Today is the ten year anniversary of the Dawson Shooting. This may sound cliche, but I really can’t believe it has been a decade.

I remember exactly where I was when I first heard about it. I was in a dep, I won’t say which one to avoid linking them in any way to a tragedy.

I had the day off and was working on building a website. I was hungry and went in for a snack. They had the TV on.

I wouldn’t resume my project until the following evening. I turned on the TV when I got home and was glued to the coverage from that point on.

This wasn’t the first school shooting Montreal had survived. It also didn’t have the scope of mass tragedy that came with Polytechnique Massacre.

I was too young to fully comprehend Polytechnique when it happened, only that something terrible had occurred. But Dawson. I was a Dawson graduate.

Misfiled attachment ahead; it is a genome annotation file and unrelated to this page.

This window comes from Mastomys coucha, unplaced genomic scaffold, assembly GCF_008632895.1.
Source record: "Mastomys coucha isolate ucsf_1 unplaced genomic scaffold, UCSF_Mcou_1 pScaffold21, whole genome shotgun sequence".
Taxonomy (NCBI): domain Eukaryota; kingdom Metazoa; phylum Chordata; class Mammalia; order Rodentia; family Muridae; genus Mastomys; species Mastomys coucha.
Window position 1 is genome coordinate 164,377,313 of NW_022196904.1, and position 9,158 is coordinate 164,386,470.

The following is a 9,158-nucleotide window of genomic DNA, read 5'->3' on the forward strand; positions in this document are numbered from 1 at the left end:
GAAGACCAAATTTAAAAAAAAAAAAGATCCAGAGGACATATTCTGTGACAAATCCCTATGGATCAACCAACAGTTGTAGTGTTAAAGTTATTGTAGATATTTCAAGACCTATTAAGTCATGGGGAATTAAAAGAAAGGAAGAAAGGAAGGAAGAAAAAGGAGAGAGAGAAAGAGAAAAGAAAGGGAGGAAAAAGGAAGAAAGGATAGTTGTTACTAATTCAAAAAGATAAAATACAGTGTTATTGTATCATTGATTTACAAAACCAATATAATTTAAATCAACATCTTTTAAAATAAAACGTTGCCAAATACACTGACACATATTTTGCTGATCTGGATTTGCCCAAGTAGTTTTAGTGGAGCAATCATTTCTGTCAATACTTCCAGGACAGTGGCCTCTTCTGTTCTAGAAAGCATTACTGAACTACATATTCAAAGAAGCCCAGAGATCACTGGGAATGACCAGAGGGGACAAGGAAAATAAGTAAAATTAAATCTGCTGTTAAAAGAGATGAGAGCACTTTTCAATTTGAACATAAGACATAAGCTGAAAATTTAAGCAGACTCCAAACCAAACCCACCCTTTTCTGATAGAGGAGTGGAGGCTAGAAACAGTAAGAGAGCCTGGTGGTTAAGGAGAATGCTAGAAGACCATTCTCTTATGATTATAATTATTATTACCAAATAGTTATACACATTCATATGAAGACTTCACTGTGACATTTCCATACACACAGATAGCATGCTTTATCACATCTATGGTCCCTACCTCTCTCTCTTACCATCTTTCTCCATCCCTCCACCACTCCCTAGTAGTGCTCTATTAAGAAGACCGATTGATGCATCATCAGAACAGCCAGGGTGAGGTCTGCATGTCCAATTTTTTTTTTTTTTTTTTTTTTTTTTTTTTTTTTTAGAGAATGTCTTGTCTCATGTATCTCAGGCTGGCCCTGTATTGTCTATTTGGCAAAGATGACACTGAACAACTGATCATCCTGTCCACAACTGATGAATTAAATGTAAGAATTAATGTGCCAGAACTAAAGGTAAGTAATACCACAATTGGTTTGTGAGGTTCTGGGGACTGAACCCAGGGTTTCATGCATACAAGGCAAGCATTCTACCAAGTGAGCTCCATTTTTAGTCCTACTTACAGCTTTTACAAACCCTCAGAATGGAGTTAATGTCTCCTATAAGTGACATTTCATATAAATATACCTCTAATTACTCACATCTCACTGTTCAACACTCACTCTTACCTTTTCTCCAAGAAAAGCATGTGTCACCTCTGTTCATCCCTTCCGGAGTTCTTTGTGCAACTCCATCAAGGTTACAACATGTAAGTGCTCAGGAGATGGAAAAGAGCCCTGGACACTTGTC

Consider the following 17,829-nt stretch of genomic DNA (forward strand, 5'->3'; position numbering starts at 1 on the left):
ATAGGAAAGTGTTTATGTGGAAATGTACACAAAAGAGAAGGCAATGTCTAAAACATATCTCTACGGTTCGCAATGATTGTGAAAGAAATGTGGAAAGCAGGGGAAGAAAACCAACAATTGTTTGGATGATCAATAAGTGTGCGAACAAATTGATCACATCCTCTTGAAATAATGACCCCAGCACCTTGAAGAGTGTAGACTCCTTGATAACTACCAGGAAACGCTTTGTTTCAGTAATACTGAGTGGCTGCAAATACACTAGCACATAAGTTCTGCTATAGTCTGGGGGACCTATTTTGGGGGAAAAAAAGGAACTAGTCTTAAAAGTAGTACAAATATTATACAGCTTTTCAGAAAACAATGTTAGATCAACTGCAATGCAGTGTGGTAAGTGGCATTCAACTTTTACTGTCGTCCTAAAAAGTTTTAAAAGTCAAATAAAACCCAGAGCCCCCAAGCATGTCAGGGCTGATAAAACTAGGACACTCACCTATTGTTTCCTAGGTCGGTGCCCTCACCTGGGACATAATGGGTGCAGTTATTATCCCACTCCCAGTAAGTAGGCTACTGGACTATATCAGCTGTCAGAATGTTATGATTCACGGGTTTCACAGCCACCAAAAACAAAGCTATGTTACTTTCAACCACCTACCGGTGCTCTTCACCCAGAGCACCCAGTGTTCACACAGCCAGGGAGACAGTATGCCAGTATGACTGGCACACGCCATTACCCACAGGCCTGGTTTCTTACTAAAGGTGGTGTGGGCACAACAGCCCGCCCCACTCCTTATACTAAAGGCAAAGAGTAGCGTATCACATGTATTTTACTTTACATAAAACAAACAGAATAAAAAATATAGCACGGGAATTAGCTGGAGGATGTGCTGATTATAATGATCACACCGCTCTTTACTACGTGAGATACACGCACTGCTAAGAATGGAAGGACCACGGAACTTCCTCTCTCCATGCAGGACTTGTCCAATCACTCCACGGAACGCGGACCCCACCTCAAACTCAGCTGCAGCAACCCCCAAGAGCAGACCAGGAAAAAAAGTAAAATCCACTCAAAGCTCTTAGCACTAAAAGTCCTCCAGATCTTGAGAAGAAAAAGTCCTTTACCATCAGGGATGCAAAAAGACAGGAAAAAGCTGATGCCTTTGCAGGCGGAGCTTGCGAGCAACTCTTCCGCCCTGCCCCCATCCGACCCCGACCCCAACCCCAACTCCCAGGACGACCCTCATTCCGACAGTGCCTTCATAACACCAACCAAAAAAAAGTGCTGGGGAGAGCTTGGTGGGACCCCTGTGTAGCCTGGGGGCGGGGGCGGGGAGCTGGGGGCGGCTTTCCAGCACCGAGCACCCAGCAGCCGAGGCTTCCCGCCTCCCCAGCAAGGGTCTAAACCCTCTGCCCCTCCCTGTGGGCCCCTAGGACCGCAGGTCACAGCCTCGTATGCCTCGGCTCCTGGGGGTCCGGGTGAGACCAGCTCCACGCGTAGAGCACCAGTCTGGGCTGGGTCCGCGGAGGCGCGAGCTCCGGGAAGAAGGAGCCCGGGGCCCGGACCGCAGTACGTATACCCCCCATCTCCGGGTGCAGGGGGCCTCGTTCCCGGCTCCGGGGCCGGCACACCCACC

I didn’t hang around the cafeteria when I was a student. I hung around Conrod’s and smoked cigarettes just outside the de Maisonneuve entrance.

The same spot where, on September 13, 2006, eight years and a few months after I graduated, Kimveer Gill would begin his shooting spree. A spree that would end with Gill dead by his own gun after being shot in the arm by police, 16 people injured, many more traumatized and 18 year old student Anastasia de Sousa tragically murdered.

It was very real for me. If this was a decade earlier, I would have been there. It was significantly more real for people who were there and lived through it directly. This includes some people I know now even thought I didn’t know them at the time.

This was something that happened not just in our city, but in our community. I’m sure quite a few people reading this either know someone who was there or were there themselves.

As with any school shooting there are broader issues that should be and were discussed at the time and still are being discussed, sadly, ten years later. People not getting the mental health services they need, while getting the semi-automatic weapons they absolutely shouldn’t have.